The surveillance scheme was working perfectly: German intelligence operatives were watching and listening to two terror suspects living in their country for more than two years.
The eavesdropping was yielding a plethora of detail on the cells' desires, plans, and unusual source of funding. The hope was the spying would go on for a long time - long enough to grab others involved in the network.
Instead, according to a European official knowledgeable about the operation, the two terror suspects suddenly made plans to move to the Netherlands. The German agents - unsure if they would lose contact - moved in and had them arrested this past weekend. "The arrests weren't planned," says the European source. "This story from the intelligence and law-enforcement sides now, sadly, is over."
In the end, the surveillance operation offers an inside look at some of the problems and progress of those on the frontlines of the war on terror.
For one thing, it shows that successes are occurring: In addition to the two suspects arrested in Germany - and the information gleaned during the surveillance operation - two other high-level terrorists were apprehended this week in Iraq. Second, it illustrates how difficult it is to tap into terrorist cells and gather enough information to stop a specific attack or round up all those involved. Third, it highlights how contentious the relationship can be between intelligence agencies and local police, which often have different mandates and goals.
"My former service was in the business of letting people run in order to scoop in as many as possible," says Stella Rimington, the former head of MI5, Britain's domestic intelligence service. "But we have to work with the police, and they are of course anxious to bring things to a conclusion without taking too many risks."
Still, the agents learned a lot about how Al Qaeda is evolving and its relationship with sleeper cells in Europe. Significantly, the agents listened to the alleged terrorists discuss ways to obtain uranium to make a dirty bomb in order to kill as many Americans as possible, according to the European official. They heard them recruit suicide bombers from Germany's well-established Muslim community to send to Iraq. They overheard plots to cheat companies out of life-insurance benefits to pay for their illicit activities.
The two arrested on Sunday are known only as Ibrahim Mohamed K, an Iraqi national who lived in Mainz, Germany, and Yasser Abu S, a Palestinian medical student living in Bonn. The Iraqi, according to German officials, attended Osama bin Laden's training camps in Afghanistan and recruited suicide bombers, including Yasser Abu S, to travel to Iraq. They were arraigned in a German federal court earlier this week, and the judge ruled there is enough evidence to hold them for trial.
Through the wiretaps, agents listened to a lot of chatter - much of it just vitriol about the US. But they also heard talk of scary plots, most notably the brainstorming about how to purchase uranium to build a dirty bomb. The European source says the discussion included where, specifically, to find it, but no purchase was made. "They are extremists for sure who hate the US," says the European official.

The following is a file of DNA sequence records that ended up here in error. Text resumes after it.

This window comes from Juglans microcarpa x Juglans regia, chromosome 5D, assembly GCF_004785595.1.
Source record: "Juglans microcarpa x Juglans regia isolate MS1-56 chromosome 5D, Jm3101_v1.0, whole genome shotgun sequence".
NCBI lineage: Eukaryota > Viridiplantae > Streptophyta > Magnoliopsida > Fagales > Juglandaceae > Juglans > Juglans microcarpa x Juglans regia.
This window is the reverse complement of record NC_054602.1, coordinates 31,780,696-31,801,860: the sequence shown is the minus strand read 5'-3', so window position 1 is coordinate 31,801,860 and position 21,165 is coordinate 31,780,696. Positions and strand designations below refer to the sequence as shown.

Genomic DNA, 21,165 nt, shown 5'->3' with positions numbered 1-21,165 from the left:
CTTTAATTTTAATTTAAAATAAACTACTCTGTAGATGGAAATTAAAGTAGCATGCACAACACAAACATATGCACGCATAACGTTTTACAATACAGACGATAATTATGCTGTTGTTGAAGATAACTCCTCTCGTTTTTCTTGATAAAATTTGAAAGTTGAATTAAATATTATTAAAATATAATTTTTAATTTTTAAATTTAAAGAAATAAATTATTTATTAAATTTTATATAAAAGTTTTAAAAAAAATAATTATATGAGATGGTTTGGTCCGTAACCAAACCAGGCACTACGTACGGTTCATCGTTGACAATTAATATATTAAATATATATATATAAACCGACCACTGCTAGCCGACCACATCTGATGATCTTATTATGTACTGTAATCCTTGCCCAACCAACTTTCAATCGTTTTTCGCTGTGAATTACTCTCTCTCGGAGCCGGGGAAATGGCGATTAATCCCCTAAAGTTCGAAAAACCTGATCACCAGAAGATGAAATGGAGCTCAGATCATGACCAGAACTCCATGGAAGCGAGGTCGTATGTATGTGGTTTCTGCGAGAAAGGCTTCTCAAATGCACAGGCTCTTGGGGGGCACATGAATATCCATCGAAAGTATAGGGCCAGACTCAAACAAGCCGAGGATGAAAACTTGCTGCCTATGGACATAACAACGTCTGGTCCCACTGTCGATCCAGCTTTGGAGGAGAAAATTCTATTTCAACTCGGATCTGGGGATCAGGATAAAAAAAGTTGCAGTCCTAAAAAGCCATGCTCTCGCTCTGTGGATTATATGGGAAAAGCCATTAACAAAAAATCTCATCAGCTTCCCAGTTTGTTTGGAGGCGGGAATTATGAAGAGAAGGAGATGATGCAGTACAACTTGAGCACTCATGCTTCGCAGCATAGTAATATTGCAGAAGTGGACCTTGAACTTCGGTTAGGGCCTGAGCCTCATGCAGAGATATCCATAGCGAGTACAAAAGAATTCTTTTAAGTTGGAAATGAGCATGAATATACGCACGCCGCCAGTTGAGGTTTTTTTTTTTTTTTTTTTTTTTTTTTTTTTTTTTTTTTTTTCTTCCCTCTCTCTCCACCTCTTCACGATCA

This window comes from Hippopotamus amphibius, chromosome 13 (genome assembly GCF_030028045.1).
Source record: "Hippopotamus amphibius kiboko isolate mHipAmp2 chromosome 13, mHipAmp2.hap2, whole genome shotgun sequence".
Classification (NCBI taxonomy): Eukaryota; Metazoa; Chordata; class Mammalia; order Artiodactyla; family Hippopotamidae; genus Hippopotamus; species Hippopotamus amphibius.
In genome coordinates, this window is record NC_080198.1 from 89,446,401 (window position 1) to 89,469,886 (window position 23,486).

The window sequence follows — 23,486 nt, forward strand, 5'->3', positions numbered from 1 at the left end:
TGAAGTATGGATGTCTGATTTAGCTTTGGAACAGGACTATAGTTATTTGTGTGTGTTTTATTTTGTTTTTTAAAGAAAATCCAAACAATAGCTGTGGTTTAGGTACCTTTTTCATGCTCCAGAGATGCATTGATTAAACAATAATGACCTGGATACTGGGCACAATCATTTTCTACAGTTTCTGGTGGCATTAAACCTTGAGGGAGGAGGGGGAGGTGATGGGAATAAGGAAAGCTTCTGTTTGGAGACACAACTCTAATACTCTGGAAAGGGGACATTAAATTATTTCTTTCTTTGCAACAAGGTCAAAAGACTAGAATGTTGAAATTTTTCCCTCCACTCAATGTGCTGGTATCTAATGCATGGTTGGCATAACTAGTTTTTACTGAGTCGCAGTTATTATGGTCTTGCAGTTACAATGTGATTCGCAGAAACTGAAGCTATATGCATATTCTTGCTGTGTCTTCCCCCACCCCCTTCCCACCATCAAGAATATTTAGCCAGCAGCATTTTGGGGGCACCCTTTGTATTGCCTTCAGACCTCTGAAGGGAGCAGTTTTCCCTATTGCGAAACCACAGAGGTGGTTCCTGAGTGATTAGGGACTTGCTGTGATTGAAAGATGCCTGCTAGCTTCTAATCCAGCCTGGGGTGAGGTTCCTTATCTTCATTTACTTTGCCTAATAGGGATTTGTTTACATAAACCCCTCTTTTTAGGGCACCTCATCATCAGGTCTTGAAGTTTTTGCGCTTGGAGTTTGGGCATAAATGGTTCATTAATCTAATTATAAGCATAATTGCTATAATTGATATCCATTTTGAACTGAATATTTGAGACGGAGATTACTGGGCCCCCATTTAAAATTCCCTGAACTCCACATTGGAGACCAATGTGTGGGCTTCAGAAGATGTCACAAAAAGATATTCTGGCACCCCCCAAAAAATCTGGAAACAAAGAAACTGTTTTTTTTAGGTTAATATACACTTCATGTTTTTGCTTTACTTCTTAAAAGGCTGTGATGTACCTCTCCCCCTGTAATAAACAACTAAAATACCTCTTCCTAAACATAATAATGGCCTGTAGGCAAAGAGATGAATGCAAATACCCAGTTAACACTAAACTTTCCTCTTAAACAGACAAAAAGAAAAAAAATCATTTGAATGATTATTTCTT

The agents gleaned new information about how the terror suspects tried to operate within the system without attracting attention. They avoided attending mosques, for instance, where radical imams preach jihad. And they learned more about tactics. For example, the Palestinian married a Syrian woman, who had just recently become a German citizen. That, according to the European official, would allow him legally to stay in Germany.
Moreover, the Palestinian man, Yasser Abu S, with the help of the Iraqi national,
took out as many as five life-insurance policies. According to the European official, Yasser Abu S intended to travel to Egypt and fake his death in a car accident so his wife could collect the life insurance - more than $800,000.
The money would be used to finance additional terror operations. After staging the accident, Yasser Abu S was supposed to go to Iraq, where he would carry out a suicide bomb attack against Americans. "This is a new way of fundraising for terrorist movements," the European official says. "We have not seen this before."
Although German officials don't know how many terrorist cells exist in Europe, they say there's a "pipeline" of Muslim men on the Continent heading for Iraq. One reason for the easy passage: The European Union, in the early 1990s, basically did away with the requirement that citizens show passports at borders. That allows the Muslim extremists to move through Europe largely undetected and then make their way to Iraq through, say, Turkey.
Now that the travel plots have been exposed, intelligence officials expect the terrorists to devise new schemes. But going public with much of what they've learned has its benefits. "The public is made aware that there is still a threat in Germany," says the European source.